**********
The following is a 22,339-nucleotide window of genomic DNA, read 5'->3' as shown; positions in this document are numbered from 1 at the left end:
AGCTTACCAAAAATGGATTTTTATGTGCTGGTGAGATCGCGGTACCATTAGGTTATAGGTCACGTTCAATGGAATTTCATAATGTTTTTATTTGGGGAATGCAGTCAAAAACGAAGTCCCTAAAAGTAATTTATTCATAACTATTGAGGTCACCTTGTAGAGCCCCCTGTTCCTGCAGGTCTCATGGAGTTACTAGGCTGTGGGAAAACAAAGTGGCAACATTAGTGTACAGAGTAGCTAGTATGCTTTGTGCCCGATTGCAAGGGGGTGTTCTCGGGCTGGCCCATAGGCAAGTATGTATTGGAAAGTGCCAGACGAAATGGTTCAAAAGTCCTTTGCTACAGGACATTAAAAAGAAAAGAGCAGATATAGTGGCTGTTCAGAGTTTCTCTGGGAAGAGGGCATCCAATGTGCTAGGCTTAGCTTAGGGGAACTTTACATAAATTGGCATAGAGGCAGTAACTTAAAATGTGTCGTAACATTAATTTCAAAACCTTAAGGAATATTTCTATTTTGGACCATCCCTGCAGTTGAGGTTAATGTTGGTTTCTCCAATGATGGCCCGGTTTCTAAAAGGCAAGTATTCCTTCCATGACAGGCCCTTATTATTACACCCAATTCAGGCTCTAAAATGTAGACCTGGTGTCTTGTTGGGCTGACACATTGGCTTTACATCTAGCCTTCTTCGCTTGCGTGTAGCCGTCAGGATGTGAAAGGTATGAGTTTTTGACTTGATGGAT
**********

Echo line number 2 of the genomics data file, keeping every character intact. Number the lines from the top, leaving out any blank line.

AGCTTACCAAAAATGGATTTTTATGTGCTGGTGAGATCGCGGTACCATTAGGTTATAGGTCACGTTCAATGGAATTTCATAATGTTTTTATTTGGGGAATGCAGTCAAAAACGAAGTCCCTAAAAGTAATTTATTCATAACTATTGAGGTCACCTTGTAGAGCCCCCTGTTCCTGCAGGTCTCATGGAGTTACTAGGCTGTGGGAAAACAAAGTGGCAACATTAGTGTACAGAGTAGCTAGTATGCTTTGTGCCCGATTGCAAGGGGGTGTTCTCGGGCTGGCCCATAGGCAAGTATGTATTGGAAAGTGCCAGACGAAATGGTTCAAAAGTCCTTTGCTACAGGACATTAAAAAGAAAAGAGCAGATATAGTGGCTGTTCAGAGTTTCTCTGGGAAGAGGGCATCCAATGTGCTAGGCTTAGCTTAGGGGAACTTTACATAAATTGGCATAGAGGCAGTAACTTAAAATGTGTCGTAACATTAATTTCAAAACCTTAAGGAATATTTCTATTTTGGACCATCCCTGCAGTTGAGGTTAATGTTGGTTTCTCCAATGATGGCCCGGTTTCTAAAAGGCAAGTATTCCTTCCATGACAGGCCCTTATTATTACACCCAATTCAGGCTCTAAAATGTAGACCTGGTGTCTTGTTGGGCTGACACATTGGCTTTACATCTAGCCTTCTTCGCTTGCGTGTAGCCGTCAGGATGTGAAAGGTATGAGTTTTTGACTTGATGGAT